(Pictured: Andrea Slattery)
Comment by Greg Bright
SMSFs are much more skewed to small business ownership than previously thought. Their number will continue to rise for several years but their average balance will decline, indicating further disaggregation and diseconomies due to reduced scale. And they still hold way-too-much in cash and term deposits for their own good.
These are some of the new facts to emerge about the fastest-growing sector of the super fund market from the 10th annual conference held in Brisbane last week by SPAA (the Self-managed superannuation fund Professionals Association of Australia).
About 1400 attendees spent three days at the Brisbane Convention and Exhibition Centre. There was a self-congratulatory air, reminiscent of the early CMSF conferences in Wollongong in the 1990s. There were two other similarities with those CMSF events: the organisers were passionate about their beliefs and the sponsors and other commercial attendees were excited at the prospect of being involved in the next big thing in finance. A difference, however, was that SPAA treated its sponsors incredibly well – perhaps too much so – with TV-style commercials peppering plenary sessions and everyone with a microphone offering up seemingly endless gratitude. CMSF, of course, has always shown a healthy disrespect for the hands that feed it.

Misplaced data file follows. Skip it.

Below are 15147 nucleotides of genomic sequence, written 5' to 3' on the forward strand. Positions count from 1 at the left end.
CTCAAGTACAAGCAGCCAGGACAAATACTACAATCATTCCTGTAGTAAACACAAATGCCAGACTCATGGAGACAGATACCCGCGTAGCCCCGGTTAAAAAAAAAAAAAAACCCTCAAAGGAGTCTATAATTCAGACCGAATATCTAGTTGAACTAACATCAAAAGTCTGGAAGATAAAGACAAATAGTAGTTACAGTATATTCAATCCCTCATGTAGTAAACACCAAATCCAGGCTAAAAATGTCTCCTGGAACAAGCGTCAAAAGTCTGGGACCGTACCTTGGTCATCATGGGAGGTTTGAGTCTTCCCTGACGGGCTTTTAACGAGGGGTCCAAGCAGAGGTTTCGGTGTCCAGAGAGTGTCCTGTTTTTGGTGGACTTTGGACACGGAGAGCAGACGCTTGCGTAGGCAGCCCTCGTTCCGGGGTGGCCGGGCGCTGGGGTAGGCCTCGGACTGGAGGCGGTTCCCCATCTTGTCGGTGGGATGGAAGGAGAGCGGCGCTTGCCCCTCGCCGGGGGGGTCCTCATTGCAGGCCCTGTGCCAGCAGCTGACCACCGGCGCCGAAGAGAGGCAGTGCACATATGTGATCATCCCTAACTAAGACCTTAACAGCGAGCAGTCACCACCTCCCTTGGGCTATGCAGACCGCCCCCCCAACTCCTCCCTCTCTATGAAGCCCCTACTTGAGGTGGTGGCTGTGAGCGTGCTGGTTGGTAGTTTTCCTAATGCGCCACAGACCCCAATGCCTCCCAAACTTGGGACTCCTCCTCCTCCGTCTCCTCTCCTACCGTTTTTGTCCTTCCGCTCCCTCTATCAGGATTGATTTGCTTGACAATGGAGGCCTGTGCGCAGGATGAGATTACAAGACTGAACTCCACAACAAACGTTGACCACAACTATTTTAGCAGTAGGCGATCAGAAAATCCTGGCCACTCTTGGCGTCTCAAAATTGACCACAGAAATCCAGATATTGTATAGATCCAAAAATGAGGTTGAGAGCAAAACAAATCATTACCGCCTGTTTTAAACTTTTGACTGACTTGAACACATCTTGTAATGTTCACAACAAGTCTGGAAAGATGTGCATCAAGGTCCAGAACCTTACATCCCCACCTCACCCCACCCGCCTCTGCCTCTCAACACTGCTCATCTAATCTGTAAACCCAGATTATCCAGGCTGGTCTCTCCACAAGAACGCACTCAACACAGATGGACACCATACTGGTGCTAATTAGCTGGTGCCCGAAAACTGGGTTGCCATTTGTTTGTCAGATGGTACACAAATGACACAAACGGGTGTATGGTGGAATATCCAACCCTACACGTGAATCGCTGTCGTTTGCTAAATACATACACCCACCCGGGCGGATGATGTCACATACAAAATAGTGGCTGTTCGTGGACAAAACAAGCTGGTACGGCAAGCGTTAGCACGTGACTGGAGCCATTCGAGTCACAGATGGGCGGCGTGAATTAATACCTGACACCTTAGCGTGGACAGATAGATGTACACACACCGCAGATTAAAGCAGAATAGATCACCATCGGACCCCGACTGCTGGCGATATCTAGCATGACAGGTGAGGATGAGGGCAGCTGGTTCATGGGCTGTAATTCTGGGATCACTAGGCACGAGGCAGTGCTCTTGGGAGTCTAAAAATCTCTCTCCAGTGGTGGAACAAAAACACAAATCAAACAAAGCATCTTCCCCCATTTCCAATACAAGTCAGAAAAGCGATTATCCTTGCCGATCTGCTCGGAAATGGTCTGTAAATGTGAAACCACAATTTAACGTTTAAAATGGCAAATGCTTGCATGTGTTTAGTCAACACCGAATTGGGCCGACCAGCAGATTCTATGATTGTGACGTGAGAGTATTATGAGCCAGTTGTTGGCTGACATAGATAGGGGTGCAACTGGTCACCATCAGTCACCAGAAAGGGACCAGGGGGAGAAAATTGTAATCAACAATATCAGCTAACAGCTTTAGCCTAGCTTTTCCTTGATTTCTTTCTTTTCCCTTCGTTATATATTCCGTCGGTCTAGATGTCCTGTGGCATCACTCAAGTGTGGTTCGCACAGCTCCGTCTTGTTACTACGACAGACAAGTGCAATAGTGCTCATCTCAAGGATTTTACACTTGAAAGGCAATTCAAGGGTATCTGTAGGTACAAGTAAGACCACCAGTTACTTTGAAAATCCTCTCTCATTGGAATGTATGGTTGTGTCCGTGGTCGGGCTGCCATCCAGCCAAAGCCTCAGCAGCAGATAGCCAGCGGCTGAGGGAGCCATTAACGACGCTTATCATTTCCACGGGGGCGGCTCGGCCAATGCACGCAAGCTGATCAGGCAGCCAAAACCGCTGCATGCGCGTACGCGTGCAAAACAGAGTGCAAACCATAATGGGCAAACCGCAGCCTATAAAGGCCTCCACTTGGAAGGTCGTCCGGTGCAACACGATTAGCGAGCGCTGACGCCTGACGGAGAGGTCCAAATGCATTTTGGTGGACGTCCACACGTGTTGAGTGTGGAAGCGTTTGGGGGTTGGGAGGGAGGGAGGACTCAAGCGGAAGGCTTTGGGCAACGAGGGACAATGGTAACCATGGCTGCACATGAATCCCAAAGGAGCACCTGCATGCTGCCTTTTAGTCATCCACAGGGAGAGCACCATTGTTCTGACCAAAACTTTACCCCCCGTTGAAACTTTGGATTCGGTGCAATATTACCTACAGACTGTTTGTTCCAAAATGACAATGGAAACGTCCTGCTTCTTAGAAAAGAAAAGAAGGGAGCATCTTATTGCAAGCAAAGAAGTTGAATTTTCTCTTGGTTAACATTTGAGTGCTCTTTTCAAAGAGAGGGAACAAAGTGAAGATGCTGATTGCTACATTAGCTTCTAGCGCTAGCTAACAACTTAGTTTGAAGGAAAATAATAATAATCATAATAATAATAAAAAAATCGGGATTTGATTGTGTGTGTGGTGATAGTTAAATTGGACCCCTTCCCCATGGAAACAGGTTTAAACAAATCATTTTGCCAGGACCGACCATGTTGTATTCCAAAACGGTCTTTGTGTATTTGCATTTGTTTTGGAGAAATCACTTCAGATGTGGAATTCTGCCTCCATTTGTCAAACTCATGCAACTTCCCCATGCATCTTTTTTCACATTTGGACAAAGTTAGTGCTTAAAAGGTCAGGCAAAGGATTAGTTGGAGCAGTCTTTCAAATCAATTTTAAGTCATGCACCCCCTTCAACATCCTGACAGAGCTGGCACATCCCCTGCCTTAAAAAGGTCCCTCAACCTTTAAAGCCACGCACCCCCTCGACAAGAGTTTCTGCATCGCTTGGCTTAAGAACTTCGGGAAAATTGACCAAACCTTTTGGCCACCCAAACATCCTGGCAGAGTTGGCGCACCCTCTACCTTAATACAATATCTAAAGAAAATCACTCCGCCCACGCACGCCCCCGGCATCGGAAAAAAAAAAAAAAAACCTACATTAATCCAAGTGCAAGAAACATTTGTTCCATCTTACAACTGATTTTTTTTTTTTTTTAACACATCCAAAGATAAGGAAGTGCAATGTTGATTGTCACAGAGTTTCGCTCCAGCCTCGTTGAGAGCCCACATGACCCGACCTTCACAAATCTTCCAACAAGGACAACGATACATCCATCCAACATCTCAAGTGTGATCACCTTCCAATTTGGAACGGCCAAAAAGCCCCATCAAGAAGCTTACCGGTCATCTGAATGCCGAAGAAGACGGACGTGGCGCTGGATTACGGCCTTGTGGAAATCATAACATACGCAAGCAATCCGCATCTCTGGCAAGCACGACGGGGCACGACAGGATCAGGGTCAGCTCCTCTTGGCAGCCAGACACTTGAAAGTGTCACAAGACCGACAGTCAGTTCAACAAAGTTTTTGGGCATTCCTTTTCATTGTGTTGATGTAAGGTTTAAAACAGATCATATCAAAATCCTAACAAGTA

The endless gratitude at SPAA, bordering on obsequiousness, was not confined to the commercial interests. It extended fully to the politicians, especially from the Government, and public servants who accepted their invitations to speak. Each, in turn, rewarded SPAA with further congratulations on its efforts and expressions of support in recognition of the importance of the sector. Smiles all round.
But what does the SMSF phenomenon really mean? What does it mean for Australia’s retirement system and what does it mean for the other players in superannuation? What is the profile of SMSF trustees and when, if ever, will their number hit a ceiling?